We are rapidly approaching the Fourth of July in the United States and Americans will be celebrating the Declaration of Independence and all that goes with it. Yet, all too often we forget that the actual declaration did not really accomplish anything, it was heavy on "enlightenment" progressive rhetoric and contained more than a few outright lies about the British monarch but simply declaring independence does not make independence a fact. That independence that was declared on July 4, 1776 had to be fought for and would not become real, like it or not republicans, until His Britannic Majesty King George III saw fit to accept it. Declaring independence is easy, winning independence is the hard part and that independence would in all likelihood not have been won were it not for the Comte de Rochambeau and the Comte de Grasse, the first in taking the main war effort to Virginia to smash Cornwallis and the second in closing off any avenue of escape or help so that the smashing could be done. Anyone grateful for the existence of the United States of America should be grateful for the service of these two French aristocrats.


  1. In terms of taxes and privacy, George III demanded less of the colonist than today's republican government demands of citizens. Nor could he order flying robot drones to kill at his whim.

    No system of government will ever be perfect, but there is something to be said for the decentralized power sharing arrangements which gave birth to western civilization as we know it today.

    1. The colonists were taxed less and, I think more significant for the liberty-minded folks is that it only took 79 years for the U.S. government to start forcing its citizens to take up arms (and against their own countrymen no less) whereas the British did not resort to such a measure until World War I.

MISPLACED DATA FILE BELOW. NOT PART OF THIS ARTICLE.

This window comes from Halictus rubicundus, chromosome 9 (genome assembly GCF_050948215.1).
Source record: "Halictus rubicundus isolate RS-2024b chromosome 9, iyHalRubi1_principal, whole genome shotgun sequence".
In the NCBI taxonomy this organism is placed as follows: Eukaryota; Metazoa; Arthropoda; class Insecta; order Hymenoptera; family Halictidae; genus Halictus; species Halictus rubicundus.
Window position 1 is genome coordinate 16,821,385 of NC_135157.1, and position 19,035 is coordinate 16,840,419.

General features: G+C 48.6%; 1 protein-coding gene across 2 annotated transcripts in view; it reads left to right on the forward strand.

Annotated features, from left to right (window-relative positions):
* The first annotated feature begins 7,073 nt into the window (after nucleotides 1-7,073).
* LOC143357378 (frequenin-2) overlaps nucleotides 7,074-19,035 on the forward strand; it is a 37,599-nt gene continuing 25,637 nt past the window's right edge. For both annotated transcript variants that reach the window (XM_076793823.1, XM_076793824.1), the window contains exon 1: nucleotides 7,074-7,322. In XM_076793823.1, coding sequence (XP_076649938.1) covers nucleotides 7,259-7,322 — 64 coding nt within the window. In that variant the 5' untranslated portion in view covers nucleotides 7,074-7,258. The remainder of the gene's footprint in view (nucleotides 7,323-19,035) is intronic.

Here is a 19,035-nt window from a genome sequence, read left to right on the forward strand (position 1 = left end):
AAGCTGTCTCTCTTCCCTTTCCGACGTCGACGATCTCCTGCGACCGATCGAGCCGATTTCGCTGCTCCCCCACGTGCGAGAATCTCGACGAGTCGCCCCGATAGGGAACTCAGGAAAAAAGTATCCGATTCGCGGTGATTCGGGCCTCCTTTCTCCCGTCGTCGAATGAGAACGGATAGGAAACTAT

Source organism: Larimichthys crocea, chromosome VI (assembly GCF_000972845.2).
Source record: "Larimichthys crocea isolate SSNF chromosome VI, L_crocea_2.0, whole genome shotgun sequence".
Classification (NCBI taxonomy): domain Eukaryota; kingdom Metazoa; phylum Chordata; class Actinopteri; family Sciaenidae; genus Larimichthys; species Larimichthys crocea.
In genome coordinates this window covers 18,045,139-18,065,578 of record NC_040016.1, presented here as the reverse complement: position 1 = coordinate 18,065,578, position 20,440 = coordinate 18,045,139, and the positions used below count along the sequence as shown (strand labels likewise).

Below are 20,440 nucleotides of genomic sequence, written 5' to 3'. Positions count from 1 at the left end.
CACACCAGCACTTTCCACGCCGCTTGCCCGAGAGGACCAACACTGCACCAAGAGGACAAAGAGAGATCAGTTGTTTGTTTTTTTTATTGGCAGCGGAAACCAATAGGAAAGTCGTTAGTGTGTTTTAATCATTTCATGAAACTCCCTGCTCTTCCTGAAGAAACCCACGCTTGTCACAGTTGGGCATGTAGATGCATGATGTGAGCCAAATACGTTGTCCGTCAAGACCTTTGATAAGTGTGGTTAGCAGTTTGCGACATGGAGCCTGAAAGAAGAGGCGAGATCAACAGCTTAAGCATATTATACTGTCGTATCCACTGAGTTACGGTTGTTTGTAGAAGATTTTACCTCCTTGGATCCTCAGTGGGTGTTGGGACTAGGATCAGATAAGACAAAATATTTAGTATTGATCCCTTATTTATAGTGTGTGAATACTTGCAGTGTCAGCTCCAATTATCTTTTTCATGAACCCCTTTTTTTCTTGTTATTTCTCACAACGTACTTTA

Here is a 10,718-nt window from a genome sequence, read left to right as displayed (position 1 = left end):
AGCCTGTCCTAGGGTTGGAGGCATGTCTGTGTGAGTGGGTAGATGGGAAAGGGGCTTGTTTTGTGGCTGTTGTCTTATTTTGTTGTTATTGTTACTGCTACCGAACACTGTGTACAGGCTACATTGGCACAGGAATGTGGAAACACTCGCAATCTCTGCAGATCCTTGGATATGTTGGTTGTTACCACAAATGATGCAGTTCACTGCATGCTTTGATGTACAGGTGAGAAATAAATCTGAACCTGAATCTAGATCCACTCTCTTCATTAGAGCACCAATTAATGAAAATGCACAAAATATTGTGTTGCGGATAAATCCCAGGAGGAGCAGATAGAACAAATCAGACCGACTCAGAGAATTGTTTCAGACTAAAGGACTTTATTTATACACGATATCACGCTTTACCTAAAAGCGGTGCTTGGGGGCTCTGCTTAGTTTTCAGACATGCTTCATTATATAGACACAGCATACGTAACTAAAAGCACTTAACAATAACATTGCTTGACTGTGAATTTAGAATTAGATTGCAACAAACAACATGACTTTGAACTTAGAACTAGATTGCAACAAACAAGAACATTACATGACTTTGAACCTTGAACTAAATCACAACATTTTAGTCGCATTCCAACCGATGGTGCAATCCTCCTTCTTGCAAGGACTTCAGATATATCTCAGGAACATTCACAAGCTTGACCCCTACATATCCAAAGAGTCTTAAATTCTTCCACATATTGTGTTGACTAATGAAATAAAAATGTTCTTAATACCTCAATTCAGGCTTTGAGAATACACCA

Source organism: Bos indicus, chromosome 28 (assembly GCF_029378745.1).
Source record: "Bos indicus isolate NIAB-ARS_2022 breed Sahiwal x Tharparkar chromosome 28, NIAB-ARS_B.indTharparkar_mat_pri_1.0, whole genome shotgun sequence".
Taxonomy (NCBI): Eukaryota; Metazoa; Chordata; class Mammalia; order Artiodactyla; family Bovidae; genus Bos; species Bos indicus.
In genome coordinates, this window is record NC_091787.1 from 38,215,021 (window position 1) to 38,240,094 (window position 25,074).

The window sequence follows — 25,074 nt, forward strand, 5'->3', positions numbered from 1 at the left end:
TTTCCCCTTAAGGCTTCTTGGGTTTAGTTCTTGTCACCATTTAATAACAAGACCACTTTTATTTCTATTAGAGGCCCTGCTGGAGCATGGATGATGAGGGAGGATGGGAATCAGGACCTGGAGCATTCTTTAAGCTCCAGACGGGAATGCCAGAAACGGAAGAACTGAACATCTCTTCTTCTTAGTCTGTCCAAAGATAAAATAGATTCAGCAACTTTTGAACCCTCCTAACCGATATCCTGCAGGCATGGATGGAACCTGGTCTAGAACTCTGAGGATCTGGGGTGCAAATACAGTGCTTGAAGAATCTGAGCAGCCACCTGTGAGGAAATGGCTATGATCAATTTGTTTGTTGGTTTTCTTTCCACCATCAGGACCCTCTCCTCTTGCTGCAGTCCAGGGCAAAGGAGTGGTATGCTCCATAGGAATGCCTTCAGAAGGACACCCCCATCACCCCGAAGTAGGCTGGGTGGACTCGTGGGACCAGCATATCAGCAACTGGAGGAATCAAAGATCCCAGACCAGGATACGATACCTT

2. I think it would be more accurate to say that their Lordships deserve the blame rather than the credit. It is quite obvious that it was natural for France to support the traitors, considering her relationship with my own country, but considering the Enlightenment propaganda being circulated in France at that time, I think it was rather unwise to involve France with revolution. I also completely agree with the previous comments about taxation; it is very ironic that the United States, founded on a supposed objection to taxation, now taxes its citizens heavily. It is also ironic that, although the Roundheads won the Civil War, we in England are taxed even more heavily. Behind this increase in taxation is the assumption that the government should control education, health care, and social welfare. These things could be managed independently of the government, but how we would cause this to happen I do not know. I personally think that they should be managed, at least in part, by religious orders, but considering the demise of the Church in this modern age, I do not see how this would be possible. People are not stupid, and I am sure that some solution could be found without governmental interference.

    1. King Louis was certainly reluctant to get involved in such a thing but it had been hoped that the war would have gone on longer and the negotiated peace been more beneficial for France. I think there was also a bit of something which Britain later indulged in as well which is the mindset that, "I don't care if I lose everything as long as the other guy does too!"

      Education is, I think, the key. Taxes are used to buy voting blocs but education is how the state really maintains itself. I think it is significant that monarchies were mostly brought down before there was government-run mandatory education. Government education indoctrinates everyone into supporting their worldview.